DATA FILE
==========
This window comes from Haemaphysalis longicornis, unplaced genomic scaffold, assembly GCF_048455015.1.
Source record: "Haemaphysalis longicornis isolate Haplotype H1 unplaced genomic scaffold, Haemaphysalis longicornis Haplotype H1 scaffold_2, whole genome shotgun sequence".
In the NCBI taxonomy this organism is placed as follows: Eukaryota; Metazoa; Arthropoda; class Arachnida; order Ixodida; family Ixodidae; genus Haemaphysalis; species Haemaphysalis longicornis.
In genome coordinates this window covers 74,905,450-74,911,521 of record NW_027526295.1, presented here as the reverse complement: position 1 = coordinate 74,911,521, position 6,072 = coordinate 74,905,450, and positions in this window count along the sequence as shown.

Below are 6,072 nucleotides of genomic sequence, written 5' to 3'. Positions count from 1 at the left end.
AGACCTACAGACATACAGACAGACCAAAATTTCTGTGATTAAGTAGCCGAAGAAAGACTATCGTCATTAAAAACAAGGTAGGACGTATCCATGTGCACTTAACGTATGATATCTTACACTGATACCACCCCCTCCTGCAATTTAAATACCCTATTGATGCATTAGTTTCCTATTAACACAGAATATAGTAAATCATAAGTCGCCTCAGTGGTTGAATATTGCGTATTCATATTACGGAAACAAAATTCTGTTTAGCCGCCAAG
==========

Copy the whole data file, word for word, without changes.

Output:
This window comes from Haemaphysalis longicornis, unplaced genomic scaffold, assembly GCF_048455015.1.
Source record: "Haemaphysalis longicornis isolate Haplotype H1 unplaced genomic scaffold, Haemaphysalis longicornis Haplotype H1 scaffold_2, whole genome shotgun sequence".
In the NCBI taxonomy this organism is placed as follows: Eukaryota; Metazoa; Arthropoda; class Arachnida; order Ixodida; family Ixodidae; genus Haemaphysalis; species Haemaphysalis longicornis.
In genome coordinates this window covers 74,905,450-74,911,521 of record NW_027526295.1, presented here as the reverse complement: position 1 = coordinate 74,911,521, position 6,072 = coordinate 74,905,450, and positions in this window count along the sequence as shown.

Below are 6,072 nucleotides of genomic sequence, written 5' to 3'. Positions count from 1 at the left end.
AGACCTACAGACATACAGACAGACCAAAATTTCTGTGATTAAGTAGCCGAAGAAAGACTATCGTCATTAAAAACAAGGTAGGACGTATCCATGTGCACTTAACGTATGATATCTTACACTGATACCACCCCCTCCTGCAATTTAAATACCCTATTGATGCATTAGTTTCCTATTAACACAGAATATAGTAAATCATAAGTCGCCTCAGTGGTTGAATATTGCGTATTCATATTACGGAAACAAAATTCTGTTTAGCCGCCAAG